American Express launched Small Business Saturday on November 27, 2010 the Saturday after Thanksgiving as an initiative to support small businesses across the country. The program took off and during its first year received 1.2 million likes on Facebook in one month. Since then, Small Business Saturday has become a Thanksgiving shopping tradition and a retail success reflected in the estimated $5.5 billion spent by consumers in 2012.


Mushmina started in 2009, only a year before Small Business Saturday was founded. The fashion company’s mission is to not only employ and empower women in North Africa but to distribute and sell on a global level the beautiful and impeccably crafted accessories made by artisans in rural Morocco. Mushmina is truly a small business with many of the women who create the custom handmade goods working from home. In 2011, Mushmina opened a shop in Philadelphia and in 2012 they established an online store.

Mushmina remains true to its roots as a small business focused on growing by creating opportunities for women in developing countries and making one of a kind, must-have products for fashion conscious customers worldwide.

The goal of Mushmina is to do good while inspiring every one of its customers to be beautiful and expressive. So come shop small with Mushmina on Saturday, November 30 and embrace authentic fashion that gives back to the global community.

Cleo Walnut Necklace Mushmina_Card









Where to shop:
Mushmina Flagship Store
1540 South Street
Philadelphia, PA 19146
Tel: 215-732-5500

Grand Central Holiday Fair – NYC Grand Central Terminal, Vanderbilt Hall. 42nd Street and Park Avenue

By Yvonne King

Sunday dreaming @Mushmina

November 24, 2013

President of the newly formed women’s cooperative of Oued Zem, Kenza Jbilou’s [Ji-Bi-Lo] dream is to just be comfortable ‘mertaha’  and to learn to drive.

What’s your dream?

Happy Sunday from Mushmina!


We invite you to be a part of the Flying Camel Movement!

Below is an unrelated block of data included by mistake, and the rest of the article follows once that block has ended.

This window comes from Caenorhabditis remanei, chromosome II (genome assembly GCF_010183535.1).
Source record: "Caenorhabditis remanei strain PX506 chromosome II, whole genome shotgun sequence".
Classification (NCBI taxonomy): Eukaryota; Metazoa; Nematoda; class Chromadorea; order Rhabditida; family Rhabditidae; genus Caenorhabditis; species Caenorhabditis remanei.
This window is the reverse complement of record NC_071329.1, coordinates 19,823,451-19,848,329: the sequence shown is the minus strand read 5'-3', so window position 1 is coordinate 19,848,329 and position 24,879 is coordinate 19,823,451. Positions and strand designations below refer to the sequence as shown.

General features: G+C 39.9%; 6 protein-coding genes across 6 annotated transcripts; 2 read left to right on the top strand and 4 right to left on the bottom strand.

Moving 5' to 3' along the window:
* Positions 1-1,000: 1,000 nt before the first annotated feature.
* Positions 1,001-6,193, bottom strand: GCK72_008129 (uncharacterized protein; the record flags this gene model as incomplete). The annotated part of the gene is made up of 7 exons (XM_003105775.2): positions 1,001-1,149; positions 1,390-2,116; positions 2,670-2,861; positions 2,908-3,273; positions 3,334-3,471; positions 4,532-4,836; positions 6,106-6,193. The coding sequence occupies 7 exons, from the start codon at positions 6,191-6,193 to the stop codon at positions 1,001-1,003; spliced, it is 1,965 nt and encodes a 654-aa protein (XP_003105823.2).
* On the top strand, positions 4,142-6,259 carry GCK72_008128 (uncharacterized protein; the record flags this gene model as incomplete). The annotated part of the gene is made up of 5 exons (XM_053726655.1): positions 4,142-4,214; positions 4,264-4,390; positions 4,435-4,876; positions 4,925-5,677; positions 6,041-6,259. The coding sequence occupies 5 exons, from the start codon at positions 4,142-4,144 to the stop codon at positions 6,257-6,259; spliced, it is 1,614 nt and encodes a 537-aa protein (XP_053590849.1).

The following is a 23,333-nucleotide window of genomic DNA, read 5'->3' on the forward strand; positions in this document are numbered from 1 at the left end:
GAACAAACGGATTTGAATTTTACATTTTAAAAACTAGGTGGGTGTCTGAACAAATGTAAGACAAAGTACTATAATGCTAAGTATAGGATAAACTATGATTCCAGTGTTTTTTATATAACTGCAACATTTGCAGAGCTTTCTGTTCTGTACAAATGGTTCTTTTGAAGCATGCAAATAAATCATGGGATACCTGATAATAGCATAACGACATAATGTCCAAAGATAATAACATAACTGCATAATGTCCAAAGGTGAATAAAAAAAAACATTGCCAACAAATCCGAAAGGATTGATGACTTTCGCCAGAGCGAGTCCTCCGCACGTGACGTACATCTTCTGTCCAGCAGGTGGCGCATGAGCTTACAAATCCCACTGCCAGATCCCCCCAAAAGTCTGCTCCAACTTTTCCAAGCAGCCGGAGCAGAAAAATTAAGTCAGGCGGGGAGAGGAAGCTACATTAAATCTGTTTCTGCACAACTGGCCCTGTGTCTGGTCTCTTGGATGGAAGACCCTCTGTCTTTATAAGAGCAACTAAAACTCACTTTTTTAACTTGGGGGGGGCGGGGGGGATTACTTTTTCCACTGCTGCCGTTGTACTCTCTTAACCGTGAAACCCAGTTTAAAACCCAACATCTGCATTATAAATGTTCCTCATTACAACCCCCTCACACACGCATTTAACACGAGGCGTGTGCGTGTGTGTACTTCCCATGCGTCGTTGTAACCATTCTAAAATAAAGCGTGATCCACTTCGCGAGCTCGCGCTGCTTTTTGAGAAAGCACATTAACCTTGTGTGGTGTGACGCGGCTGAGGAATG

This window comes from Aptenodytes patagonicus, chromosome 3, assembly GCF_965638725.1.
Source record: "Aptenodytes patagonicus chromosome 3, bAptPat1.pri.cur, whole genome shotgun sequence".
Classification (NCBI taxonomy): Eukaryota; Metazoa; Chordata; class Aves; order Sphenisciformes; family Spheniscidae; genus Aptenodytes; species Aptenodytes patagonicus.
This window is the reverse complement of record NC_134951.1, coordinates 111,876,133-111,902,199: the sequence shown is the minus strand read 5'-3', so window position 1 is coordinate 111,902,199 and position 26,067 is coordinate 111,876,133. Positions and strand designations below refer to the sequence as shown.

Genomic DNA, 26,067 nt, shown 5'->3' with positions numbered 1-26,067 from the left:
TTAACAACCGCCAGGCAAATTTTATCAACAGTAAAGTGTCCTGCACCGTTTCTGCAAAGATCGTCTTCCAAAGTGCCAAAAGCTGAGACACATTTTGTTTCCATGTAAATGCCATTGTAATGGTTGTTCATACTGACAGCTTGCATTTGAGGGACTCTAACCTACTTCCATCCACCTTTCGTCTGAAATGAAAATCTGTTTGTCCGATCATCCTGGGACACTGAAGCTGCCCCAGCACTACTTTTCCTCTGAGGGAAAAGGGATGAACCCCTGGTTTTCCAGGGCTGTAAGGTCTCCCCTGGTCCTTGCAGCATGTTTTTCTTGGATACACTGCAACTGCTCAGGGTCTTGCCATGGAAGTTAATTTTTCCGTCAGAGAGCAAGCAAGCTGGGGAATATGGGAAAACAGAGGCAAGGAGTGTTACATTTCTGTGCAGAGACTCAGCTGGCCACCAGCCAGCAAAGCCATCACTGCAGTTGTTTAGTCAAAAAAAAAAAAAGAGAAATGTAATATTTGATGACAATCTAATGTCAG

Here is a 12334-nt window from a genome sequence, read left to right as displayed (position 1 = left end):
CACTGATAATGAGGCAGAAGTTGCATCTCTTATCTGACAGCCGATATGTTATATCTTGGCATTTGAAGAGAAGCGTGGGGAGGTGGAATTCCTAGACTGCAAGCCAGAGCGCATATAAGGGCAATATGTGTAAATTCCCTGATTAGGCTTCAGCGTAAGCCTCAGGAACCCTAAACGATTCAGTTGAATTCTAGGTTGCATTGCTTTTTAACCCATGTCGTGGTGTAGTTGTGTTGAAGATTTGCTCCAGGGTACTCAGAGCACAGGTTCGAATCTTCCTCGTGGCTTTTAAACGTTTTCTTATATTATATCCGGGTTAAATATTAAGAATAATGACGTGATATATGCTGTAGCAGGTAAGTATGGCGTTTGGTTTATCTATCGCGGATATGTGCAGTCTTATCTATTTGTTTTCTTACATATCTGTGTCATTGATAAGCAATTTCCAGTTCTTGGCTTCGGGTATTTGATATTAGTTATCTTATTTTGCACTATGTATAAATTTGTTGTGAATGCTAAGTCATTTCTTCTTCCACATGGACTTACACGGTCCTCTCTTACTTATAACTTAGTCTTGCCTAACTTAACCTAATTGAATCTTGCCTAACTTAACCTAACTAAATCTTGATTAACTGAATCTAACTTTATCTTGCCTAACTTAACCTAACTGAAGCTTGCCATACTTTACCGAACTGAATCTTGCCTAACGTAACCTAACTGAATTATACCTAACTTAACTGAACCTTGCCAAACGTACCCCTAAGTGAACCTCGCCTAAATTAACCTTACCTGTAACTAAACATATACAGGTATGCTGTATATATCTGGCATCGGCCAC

Mushmina’s Flying Camel is a Women’s Training Center in Oued Zem Morocco – a space where women artisans  gather to sustain their crafts, train young women in the community, and work together in efforts to attain financial stability; thus enabling their families, their communities, and their culture to prosper.

Workshop Oued Zem (5)According to the World Economic Forum’s Gender Gap Index Morocco ranks in the lowest percentile in measuring economic participation (128th of 135 countries) and educational attainment for women (115th of 135). Many women in Morocco do not have bank accounts and are often forced to stay in bad marriages because they do not have the economic resources to make other choices. We recognize how crucial education and new skill development is in equipping women with the skills necessary to participate in the labor force, thus enabling them to have more power over their lives.

Based in rural Morocco, the Flying Camel Women’s Training Center serves thirty women in the region of Khrouribga, Oued Zem and Boujad in learning employable skills; sewing, pattern-making, computers, and business 101 for artisans.

Contact us to find out how you can be involved in fundraising, training, and empowering women:

Workshop Oued Zem (6)

Flying Camel Workshop (16)


From the Window to Morocco Series by Yvonne King and Heather O’Neill 2013

A Window to Morocco

November 19, 2013

A Window to Morocco, a new series and glimpse into life in Morocco

Having Only a Grade School Education Doesn’t Stop Kenza Jbilou from Using her Business and Artisan Skills to Bring Moroccan Style to the Fashion World

Kenza (1)

Kenza Jbilou [pronounced Ji-Bi-Lo] is the essence of warmth and a powerhouse who exudes a strength that inspires those around her. If you find yourself in her native Morocco and are lucky enough to meet her, she will give you a heartfelt welcome hug, mix you her famous sheeba herbal tea, and proudly give you a tour of her workshop. You can be sure you will also leave with an exquisitely crafted handmade gift as a remembrance of your visit.

Kenza was born in Guelmina, a small village in eastern Morocco and grew up in the town of Errachidia on the border of the Sahara Desert. Although her formal education ended in the fifth grade, she learned sewing and embroidery skills from her mother in their home.  Kenza became highly skilled in artisan crafts and it has been the way she has made her income in her life from a young age. Instilled with a strong work ethic by her mother, the hard working and intellectually curious Kenza was not content to only be educated in one area and also gained office skills while working for a Renault car dealership and EFAT private school in Errachidia.